The Pomor sailing ship could take just ten people, and the only navigational aid on board was a magnetic compass.

The sailing vessel first got underway with the aid of a steamship on August 1991, the day of the Moscow military putsch against Gorbachev. "We had no doubts that the conspirators would fail, and that Perestroika was inevitable," Zaitsev wrote later.

On the same day, the Pomor was launched on its maiden voyage in Providence Bay, to sail through the Bering Sea to Alaska.

This was a real challenge as only four people of the eight on board had sailing skills. For example, Ivan Danilov was one of Russia's best bell ringers. He was invited for the trip to surprise Americans with the music of bells. And historian Zaitsev, who was appointed senior sailor, was the best fitted to keep the journal of the expedition.

A museum dedicated to Ivan Kuskov was opened in Totma in 1990, and christened "the first Russian-American museum in our country," as documented in the minutes of Gorbachev's meeting with President George H.W. Bush.

Ivan Kuskov's house became a museum, too, thanks to Zaitsev's tireless efforts. With the help of archived documents he established where Ivan Kuskov was buried. The grave is now marked with a memorial cross and a sea anchor.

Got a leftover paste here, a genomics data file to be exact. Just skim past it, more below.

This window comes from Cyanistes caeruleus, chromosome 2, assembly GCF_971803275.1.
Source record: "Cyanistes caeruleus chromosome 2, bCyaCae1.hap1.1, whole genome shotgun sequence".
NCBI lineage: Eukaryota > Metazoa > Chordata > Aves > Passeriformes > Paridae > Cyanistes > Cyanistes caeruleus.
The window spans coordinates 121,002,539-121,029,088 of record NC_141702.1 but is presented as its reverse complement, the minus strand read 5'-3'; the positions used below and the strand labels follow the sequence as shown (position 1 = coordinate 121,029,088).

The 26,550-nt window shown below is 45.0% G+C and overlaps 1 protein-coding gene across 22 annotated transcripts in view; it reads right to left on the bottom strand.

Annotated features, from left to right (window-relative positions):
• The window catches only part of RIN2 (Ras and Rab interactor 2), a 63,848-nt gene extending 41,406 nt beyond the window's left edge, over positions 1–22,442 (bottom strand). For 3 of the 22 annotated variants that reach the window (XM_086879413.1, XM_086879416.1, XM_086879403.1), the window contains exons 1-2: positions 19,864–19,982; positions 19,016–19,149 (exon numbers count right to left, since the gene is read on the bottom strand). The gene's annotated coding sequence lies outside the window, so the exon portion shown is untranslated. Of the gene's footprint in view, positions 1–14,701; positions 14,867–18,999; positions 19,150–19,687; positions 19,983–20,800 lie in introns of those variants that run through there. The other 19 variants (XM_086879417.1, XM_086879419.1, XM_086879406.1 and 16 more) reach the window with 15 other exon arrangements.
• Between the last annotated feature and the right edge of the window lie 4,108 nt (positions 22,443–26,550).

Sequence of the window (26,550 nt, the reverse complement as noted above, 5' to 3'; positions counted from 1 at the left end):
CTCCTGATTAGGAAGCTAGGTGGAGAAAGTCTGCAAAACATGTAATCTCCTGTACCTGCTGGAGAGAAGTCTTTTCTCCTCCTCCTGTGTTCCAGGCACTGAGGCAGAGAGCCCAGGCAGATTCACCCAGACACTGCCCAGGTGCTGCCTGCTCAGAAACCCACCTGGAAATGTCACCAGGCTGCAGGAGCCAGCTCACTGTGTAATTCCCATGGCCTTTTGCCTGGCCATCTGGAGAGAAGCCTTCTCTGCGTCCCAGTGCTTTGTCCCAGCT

Stanislav Zaitsev also founded the Russian America club in Totma, together with his colleagues and followers. But his enemies were many, too, even as small as Totma might seem to an outsider. Some of them, styling themselves as "modernists", accused Zaitsev of conservatism, the protector of the moribund Totma, while others rebuked him for cosmopolitanism, telling him to go to America.

But his America was in Totma. "Our town helps mankind understand the unity of the global culture," Zaitsev was convinced.

His pioneering spirit makes one wonder if he shouldn't have been on that maiden voyage in 1812, when Russians first landed in California's bountiful, and then untrammeled, beauty. Here is an extract from his diary: "Having grown up in Vologda's thick forests, I had long buried my childish dreams about the sea, but I always dreamed of sea as a boy. A pool after rain, the irresistible river, the most attractive thing despite grandma's warnings...Once the current took me far from the shore. I was losing my strength and was about to drown, but crying for help seemed a more terrible and shameful option..."

That story ended well, as he was able to swim back to shore. The real tragedy was that Zaitsev never made it to Fort Ross. He died in 1992 in the Canadian city of Vancouver, an unexplained death under strange circumstances. His body was found in a bay where several old museum ships were anchored. Surely there is a story there somewhere.

On the day he was buried, Zaitsev's was added to the list of the town's famous people. Like his idol, Ivan Kuskov, he returned home after a hard, but mostly successful voyage. The only better resting place for him, perhaps, would be under the chapel at Fort Ross.

Yuri Solomonov is a reporter who has written for Komsomolsaya Pravda, Literaturnaya Gazeta, and other leading Russian newspapers. Currently he heads the Higher School of Journalism at the International University in Moscow, with Mikhail Gorbachev, George Bush Sr. and Boris Yeltsin among its founders.